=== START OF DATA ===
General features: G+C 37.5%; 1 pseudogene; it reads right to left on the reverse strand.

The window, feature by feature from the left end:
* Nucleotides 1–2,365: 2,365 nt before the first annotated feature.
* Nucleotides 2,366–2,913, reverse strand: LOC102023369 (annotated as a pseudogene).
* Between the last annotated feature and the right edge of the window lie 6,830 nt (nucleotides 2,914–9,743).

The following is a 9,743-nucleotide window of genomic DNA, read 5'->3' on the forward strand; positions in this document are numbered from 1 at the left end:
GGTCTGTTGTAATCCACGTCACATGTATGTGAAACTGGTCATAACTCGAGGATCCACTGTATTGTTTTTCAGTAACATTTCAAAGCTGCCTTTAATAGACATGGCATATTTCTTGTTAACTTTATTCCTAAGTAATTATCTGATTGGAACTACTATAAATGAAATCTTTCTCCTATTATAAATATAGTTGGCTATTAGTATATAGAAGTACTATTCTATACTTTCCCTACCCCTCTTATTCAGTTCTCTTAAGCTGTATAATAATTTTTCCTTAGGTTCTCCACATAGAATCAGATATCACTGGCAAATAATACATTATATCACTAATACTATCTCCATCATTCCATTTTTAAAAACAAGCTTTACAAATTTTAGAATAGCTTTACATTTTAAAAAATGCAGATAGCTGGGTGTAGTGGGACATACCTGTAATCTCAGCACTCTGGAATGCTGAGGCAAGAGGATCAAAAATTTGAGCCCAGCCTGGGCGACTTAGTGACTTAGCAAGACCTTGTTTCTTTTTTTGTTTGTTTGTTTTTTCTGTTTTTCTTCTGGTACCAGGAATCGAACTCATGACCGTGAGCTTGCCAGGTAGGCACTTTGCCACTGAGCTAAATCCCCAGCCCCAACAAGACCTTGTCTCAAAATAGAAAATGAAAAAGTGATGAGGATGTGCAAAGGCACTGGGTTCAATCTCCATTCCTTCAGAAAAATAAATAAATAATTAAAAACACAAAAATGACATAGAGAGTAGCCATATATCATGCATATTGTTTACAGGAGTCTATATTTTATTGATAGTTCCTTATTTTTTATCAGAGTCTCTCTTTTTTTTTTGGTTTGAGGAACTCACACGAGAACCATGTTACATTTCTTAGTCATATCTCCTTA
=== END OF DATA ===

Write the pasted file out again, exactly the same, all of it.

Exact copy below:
General features: G+C 37.5%; 1 pseudogene; it reads right to left on the reverse strand.

The window, feature by feature from the left end:
* Nucleotides 1–2,365: 2,365 nt before the first annotated feature.
* Nucleotides 2,366–2,913, reverse strand: LOC102023369 (annotated as a pseudogene).
* Between the last annotated feature and the right edge of the window lie 6,830 nt (nucleotides 2,914–9,743).

The following is a 9,743-nucleotide window of genomic DNA, read 5'->3' on the forward strand; positions in this document are numbered from 1 at the left end:
GGTCTGTTGTAATCCACGTCACATGTATGTGAAACTGGTCATAACTCGAGGATCCACTGTATTGTTTTTCAGTAACATTTCAAAGCTGCCTTTAATAGACATGGCATATTTCTTGTTAACTTTATTCCTAAGTAATTATCTGATTGGAACTACTATAAATGAAATCTTTCTCCTATTATAAATATAGTTGGCTATTAGTATATAGAAGTACTATTCTATACTTTCCCTACCCCTCTTATTCAGTTCTCTTAAGCTGTATAATAATTTTTCCTTAGGTTCTCCACATAGAATCAGATATCACTGGCAAATAATACATTATATCACTAATACTATCTCCATCATTCCATTTTTAAAAACAAGCTTTACAAATTTTAGAATAGCTTTACATTTTAAAAAATGCAGATAGCTGGGTGTAGTGGGACATACCTGTAATCTCAGCACTCTGGAATGCTGAGGCAAGAGGATCAAAAATTTGAGCCCAGCCTGGGCGACTTAGTGACTTAGCAAGACCTTGTTTCTTTTTTTGTTTGTTTGTTTTTTCTGTTTTTCTTCTGGTACCAGGAATCGAACTCATGACCGTGAGCTTGCCAGGTAGGCACTTTGCCACTGAGCTAAATCCCCAGCCCCAACAAGACCTTGTCTCAAAATAGAAAATGAAAAAGTGATGAGGATGTGCAAAGGCACTGGGTTCAATCTCCATTCCTTCAGAAAAATAAATAAATAATTAAAAACACAAAAATGACATAGAGAGTAGCCATATATCATGCATATTGTTTACAGGAGTCTATATTTTATTGATAGTTCCTTATTTTTTATCAGAGTCTCTCTTTTTTTTTTGGTTTGAGGAACTCACACGAGAACCATGTTACATTTCTTAGTCATATCTCCTTA